So why prune trees? Proper pruning can improve the health, physical strength, longevity and aesthetic appearance of trees. The International Society of Arboriculture, in its pruning standards, defines four basic pruning procedures: Crown cleaning, crown thinning, crown reduction, and crown raising. When performed competently, using proper cuts and in appropriate circumstances, these procedures should achieve some or all of the above goals.

Four techniques of pruning:

  1. Crown Cleaning involves removal of dead, broken and hanging branches, is almost always helpful (exception: when storm damage is severe enough that a tree should be removed.) This procedure is especially important for achieving the principal goal of pruning for tree health, that of preventing decay. Cleaning the crown is a relatively simple and inexpensive way to greatly improve the health and appearance of a tree.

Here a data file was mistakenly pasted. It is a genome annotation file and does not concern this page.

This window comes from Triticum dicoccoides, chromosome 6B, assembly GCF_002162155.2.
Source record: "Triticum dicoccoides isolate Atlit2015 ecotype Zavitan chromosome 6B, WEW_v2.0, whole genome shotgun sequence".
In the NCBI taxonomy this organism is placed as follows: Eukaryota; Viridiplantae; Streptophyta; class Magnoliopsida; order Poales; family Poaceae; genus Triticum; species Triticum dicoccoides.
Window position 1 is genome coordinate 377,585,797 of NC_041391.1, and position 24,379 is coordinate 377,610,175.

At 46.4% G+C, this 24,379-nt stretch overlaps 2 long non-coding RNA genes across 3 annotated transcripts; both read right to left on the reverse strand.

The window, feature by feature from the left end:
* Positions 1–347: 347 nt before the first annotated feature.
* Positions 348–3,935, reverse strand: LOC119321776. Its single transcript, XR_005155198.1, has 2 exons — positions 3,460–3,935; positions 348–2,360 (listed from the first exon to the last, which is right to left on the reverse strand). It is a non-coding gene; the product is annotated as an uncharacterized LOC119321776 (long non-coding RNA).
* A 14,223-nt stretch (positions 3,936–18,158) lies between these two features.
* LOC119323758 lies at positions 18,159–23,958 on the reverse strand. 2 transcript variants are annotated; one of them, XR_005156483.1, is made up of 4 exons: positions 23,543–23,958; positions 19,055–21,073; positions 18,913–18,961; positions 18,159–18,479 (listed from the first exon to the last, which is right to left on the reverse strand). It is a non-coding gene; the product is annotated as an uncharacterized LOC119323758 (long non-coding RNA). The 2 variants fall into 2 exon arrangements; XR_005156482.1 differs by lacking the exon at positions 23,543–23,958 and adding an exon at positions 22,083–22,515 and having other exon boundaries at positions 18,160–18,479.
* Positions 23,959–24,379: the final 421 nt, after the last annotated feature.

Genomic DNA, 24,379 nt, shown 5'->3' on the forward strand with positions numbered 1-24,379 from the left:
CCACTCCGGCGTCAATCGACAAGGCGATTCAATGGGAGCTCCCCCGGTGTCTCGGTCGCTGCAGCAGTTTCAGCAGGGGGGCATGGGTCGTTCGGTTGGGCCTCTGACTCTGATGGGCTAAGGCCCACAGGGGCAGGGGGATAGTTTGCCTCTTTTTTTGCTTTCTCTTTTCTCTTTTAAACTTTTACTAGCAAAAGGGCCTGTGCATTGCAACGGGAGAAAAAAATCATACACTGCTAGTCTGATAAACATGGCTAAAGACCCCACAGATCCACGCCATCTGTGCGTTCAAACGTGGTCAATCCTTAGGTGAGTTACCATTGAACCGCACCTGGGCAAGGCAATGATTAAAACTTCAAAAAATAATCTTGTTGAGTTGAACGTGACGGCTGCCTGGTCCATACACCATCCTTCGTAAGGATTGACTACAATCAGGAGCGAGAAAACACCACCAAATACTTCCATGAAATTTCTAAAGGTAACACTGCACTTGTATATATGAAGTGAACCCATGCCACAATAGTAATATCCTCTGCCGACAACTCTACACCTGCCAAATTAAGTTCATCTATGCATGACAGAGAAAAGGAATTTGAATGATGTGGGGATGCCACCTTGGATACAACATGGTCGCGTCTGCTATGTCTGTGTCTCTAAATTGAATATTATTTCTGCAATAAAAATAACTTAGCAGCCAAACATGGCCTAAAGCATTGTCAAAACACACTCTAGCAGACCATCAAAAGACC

2. Crown Thinning is the selective removal of live branches which are weakly attached, interfere with other branches, cross them, or parallel them too closely. Thinning allows greater light penetration into the crown, which improves the health of the remaining branches. Skilled arborist's know how to select the eventual “winners” in the quest for light within a tree. They also understand how to help two branches coexist in circumstances where it’s apparent that the tree needs both. An experienced arborist is always careful not to remove too much live growth in a given year, and can come up with creative ways to effectively thin a tree. This may require a finer focus, in which many small cuts are made instead of several large ones. A careful arborist can “work with” a tree, sometimes over the course of many seasons, to help it a achieve a graceful, sound branching structure.
  3. Crown Reduction can help a tree achieve such a structure while also helping reveal it to the untrained eye.